Every year, the same months come around and the same celebrations occur, yet every year is different, according to Duan Ruff, assistant director of Colorado State University’s Black African American Culture Center.
“Every year during Black History Month, we have new people who bring their own style and flavor, and that’s what represents the Black culture,” Ruff said.
This year, Varehya Pratt, a first year product development major at CSU, brought a unique twist to the celebration of Black History Month by sharing her art with the campus community.
Pratt was offered the opportunity to create a hat to sell at the CSU Bookstore that would represent Black and African-American culture, history and unity.
The hat design uses Kente print for the African continent on the front of the hat with the CSU logo in the middle of it. The front and back strap of the hat are covered in Kente print fabric as well.
“We wanted to represent more than just Africa and Black culture by bringing CSU into it, so that’s why I decided to put CSU’s logo in the middle of Africa,” Pratt said. “It shows how we can all be united as one as fellow Rams.”
The Kente fabric print represents the strength of the Black community throughout its history and how much they had to fight to be where they are today, Pratt said.
During the summer of 2014, Pratt went to the Black Issues Forum program at CSU with her high school from Denver, Colorado. During the program, she took courses to learn more about the African American culture and history. When Pratt graduated from the program she received a scarf with the Kente print on it.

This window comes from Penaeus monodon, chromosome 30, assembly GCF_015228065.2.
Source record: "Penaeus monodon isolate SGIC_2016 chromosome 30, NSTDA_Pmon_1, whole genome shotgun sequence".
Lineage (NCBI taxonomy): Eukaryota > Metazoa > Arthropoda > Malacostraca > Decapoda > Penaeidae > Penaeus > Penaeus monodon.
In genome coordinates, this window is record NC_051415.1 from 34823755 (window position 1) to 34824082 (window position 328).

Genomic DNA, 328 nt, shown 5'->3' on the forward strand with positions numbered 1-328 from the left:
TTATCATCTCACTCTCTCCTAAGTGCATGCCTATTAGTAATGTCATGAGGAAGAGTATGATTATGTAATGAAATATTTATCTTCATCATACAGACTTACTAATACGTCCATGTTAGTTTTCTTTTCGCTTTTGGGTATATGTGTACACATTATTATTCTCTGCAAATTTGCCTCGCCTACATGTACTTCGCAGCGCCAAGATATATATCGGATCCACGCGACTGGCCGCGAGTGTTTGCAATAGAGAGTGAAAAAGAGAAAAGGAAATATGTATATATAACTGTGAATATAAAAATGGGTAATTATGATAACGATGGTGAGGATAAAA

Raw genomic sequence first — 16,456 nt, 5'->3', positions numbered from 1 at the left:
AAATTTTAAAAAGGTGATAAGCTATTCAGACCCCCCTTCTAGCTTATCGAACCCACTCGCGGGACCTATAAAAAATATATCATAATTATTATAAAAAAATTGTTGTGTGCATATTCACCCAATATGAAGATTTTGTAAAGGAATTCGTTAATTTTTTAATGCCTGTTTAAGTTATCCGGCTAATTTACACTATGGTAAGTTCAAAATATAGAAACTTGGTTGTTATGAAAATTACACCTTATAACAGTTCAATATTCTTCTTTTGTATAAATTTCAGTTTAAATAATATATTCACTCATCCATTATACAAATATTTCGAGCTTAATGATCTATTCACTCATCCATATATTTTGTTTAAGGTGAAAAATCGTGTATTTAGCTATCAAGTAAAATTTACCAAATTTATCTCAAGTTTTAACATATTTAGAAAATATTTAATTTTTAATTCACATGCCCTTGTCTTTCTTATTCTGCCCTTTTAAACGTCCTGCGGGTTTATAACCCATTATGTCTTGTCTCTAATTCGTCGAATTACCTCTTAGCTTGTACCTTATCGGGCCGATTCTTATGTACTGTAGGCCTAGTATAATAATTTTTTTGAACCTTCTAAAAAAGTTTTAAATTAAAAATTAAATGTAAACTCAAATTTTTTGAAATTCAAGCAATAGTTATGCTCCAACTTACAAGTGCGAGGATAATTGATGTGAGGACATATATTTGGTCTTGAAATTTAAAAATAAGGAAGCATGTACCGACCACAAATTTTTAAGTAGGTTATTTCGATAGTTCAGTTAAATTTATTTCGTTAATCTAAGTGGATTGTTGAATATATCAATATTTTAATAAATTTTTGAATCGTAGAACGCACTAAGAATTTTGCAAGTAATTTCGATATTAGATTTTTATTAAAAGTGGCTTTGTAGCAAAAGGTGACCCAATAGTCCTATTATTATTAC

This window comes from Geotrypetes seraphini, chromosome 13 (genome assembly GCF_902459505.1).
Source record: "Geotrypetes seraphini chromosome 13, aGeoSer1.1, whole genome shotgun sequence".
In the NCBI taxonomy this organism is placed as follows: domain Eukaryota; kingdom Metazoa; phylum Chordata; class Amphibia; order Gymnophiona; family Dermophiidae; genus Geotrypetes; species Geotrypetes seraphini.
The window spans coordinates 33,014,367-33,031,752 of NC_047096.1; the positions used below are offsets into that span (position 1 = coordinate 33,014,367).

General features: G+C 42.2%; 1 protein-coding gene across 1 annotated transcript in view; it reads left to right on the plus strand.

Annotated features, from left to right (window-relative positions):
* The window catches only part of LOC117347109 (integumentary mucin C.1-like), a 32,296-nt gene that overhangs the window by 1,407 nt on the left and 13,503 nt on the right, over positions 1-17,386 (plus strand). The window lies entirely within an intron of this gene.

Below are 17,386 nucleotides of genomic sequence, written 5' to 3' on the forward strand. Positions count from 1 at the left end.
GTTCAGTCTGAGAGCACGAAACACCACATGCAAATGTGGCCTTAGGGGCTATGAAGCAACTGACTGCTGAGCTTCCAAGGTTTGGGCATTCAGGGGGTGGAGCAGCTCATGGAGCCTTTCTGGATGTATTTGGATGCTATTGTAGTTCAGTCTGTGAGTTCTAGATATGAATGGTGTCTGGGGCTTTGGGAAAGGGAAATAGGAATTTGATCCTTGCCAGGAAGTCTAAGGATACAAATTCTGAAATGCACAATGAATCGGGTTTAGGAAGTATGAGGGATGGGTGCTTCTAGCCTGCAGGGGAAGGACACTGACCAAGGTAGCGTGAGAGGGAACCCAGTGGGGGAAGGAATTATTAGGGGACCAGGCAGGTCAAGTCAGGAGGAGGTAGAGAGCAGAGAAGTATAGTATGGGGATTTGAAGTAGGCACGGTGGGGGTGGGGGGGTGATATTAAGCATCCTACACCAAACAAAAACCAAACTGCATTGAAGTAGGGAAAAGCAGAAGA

“This print represents how much I went through to learn my own history while also representing the black culture, and that is why it’s so prominent in the design of my hat,” she said.
This year, Black History Month is different because as newer generations become more engaged in the community, awareness and activism increases, Pratt said.
“We are always learning from the previous generations and growing, and we spread that knowledge as we grow,” Pratt said.
Ruff said he was in a store a few days ago wearing the hat, and a man stared at him and sent off a positive and friendly vibe.
“We had that connection because of the hat I was wearing,” he said. “Being able to have a connection with someone I don’t know is the beauty of what we celebrate during Black History Month.”
Pratt has been trying to get involved in creating a difference at CSU since she was enrolled.
“We (the BAACC office) are always trying to find ways to bring people to CSU and show them how great and diverse our university really is,” Pratt said.
This opportunity presented to the BAACC office shows how inclusive the University is trying to be, said Ivan Hubbard, BAACC office development and retention coordinator. He said it was a great opportunity to allow students to showcase their talents and serves as a catapult for Pratt’s future career goals.
The Bookstore is selling the hats for $25.99. In an email to the Collegian, John Parry, Director of the CSU Bookstore said the Bookstore will provide ten dollars from each hat sold between now and the end of the month to the BAACC offices for use in future programs.
“I want to make a difference here and make it a more diverse and welcoming campus than it already is,” Pratt said. “Making this hat and spreading it with the CSU community is one step in the right direction.”